My next question to the candidate was, "How do you intend to move that tradition forward?"

The tradition that informs my understanding of God and the world is a conservative one.  I come from the first church on the city square with people and means.  Preaching was usually strong and always grace-filled.  These churches were usually in the middle of poverty-stricken communities and not the best at reaching out or drawing new people in.  But, once new people came in, they were the best at taking care of them.  I am the result of a community that nurtured and cared, that held me accountable and afforded me every opportunity to know God and serve him.

My tradition could be a little pretentious at times.  Easter was a hat-wearing competition for some of our ladies.  The youth group was cliquish at times.  The preacher was always someone with chevrons on the sleeves of his robe.  Brass memorial plaques were found in hallways, classrooms, offices, and of course, all over the sanctuary.

My tradition, though it was a good one that benefited me and serves me well now, is far from perfect.  If my life is going to make a difference and my ministry is going to be fruitful, I have to ask that second question - how will I move my tradition forward?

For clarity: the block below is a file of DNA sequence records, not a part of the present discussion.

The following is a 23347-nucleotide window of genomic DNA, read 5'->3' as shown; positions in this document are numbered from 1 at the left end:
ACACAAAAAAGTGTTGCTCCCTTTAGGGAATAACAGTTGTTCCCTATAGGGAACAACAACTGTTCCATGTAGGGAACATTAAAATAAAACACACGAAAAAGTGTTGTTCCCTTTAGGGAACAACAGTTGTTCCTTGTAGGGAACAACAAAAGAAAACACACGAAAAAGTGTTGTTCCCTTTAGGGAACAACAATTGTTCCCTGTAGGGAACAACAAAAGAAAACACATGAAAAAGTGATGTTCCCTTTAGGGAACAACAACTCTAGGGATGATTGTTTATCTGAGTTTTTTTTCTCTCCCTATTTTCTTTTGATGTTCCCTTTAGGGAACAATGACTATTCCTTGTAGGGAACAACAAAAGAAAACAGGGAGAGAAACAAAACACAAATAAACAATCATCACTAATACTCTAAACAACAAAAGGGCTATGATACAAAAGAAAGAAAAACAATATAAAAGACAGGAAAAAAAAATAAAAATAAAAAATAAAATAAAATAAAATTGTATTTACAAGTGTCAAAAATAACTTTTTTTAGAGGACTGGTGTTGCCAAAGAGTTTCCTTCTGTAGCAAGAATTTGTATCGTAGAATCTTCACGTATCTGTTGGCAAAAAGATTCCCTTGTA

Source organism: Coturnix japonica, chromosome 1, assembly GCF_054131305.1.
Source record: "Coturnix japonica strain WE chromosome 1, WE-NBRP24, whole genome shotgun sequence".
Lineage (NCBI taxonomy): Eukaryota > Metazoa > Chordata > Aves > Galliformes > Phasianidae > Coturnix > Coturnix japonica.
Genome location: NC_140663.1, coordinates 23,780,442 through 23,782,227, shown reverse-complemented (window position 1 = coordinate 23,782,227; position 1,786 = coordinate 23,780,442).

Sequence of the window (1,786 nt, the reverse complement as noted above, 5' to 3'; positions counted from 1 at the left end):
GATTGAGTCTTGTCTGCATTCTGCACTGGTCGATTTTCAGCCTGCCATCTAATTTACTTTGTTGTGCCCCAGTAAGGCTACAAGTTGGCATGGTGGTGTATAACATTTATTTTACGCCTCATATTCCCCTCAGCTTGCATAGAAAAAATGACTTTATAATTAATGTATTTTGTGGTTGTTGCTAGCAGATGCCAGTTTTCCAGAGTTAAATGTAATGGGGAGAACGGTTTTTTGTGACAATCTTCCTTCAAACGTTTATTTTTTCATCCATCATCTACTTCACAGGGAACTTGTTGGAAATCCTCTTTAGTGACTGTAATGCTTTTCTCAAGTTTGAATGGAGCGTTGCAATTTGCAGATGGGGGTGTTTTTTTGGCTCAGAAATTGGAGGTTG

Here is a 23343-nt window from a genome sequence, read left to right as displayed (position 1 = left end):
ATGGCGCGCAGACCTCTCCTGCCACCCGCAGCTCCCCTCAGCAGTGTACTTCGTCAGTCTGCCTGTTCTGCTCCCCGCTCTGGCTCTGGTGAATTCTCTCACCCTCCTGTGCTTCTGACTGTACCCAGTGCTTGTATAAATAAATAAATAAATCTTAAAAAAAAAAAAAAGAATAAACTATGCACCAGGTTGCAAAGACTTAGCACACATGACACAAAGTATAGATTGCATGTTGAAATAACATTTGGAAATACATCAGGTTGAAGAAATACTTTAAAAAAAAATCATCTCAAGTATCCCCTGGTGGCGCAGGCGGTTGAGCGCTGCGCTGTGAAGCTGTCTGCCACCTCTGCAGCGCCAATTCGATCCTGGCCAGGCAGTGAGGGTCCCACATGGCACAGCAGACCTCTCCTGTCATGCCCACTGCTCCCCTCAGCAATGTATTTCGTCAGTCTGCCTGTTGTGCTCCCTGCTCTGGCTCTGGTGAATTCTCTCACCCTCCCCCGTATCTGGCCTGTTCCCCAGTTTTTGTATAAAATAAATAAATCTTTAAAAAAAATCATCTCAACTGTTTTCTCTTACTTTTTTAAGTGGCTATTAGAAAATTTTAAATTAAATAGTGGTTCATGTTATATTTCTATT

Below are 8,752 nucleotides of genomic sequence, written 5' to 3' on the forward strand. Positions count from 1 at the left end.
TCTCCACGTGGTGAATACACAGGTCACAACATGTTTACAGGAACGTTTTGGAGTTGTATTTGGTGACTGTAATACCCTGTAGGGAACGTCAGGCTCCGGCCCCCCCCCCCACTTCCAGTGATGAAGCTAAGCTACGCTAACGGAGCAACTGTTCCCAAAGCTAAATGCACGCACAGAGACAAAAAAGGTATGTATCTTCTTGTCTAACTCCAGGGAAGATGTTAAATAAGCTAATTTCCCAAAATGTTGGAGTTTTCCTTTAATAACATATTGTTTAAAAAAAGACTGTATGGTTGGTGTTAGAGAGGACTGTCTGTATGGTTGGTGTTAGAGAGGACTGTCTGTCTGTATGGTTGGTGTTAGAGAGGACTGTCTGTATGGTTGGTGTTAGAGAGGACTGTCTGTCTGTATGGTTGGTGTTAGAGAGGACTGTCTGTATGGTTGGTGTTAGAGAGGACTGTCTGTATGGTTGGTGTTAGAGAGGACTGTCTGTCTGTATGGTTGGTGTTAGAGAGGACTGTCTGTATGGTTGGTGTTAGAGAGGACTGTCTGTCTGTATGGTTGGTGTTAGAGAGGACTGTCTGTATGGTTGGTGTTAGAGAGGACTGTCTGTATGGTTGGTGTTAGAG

I can do like many others - I can enforce tradition as law.  I can do the expected.  I can learn from the mistakes of those who came before me, but be unwilling to make some mistakes of my own.  I can do that, serve for 40 years and retire with a pat on the back from my Bishop and colleagues, but is that really good enough?  Is it enough to push the pause button on history and live with the security of knowing what comes next?

As the Church, we have not arrived at perfection, despite the self-praising of some Christians.  The truth is that our work is never done until every person knows Christ and has a relationship with Christ.  And guess what - people who don't know Christ are being born every day.

I figured up the other day that if the mandatory retirement age for United Methodist pastors stays at 70, I have 40 more years of ministry before I have to retire.  I've served for five years already.  I hope that in 2050, I'll be able to look back and know that my life's work has made a difference.  I pray that those who come after me will have a better tradition and heritage to claim because I was a part of it.